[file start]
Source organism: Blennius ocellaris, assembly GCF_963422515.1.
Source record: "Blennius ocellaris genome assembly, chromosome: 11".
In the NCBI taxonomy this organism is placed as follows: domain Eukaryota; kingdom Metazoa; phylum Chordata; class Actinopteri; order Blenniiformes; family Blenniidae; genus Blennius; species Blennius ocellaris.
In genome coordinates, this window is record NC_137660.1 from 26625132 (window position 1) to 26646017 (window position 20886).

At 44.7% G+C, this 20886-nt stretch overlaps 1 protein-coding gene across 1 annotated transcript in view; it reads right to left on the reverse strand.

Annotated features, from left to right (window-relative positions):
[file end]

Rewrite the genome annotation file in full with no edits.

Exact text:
Source organism: Blennius ocellaris, assembly GCF_963422515.1.
Source record: "Blennius ocellaris genome assembly, chromosome: 11".
In the NCBI taxonomy this organism is placed as follows: domain Eukaryota; kingdom Metazoa; phylum Chordata; class Actinopteri; order Blenniiformes; family Blenniidae; genus Blennius; species Blennius ocellaris.
In genome coordinates, this window is record NC_137660.1 from 26625132 (window position 1) to 26646017 (window position 20886).

At 44.7% G+C, this 20886-nt stretch overlaps 1 protein-coding gene across 1 annotated transcript in view; it reads right to left on the reverse strand.

Annotated features, from left to right (window-relative positions):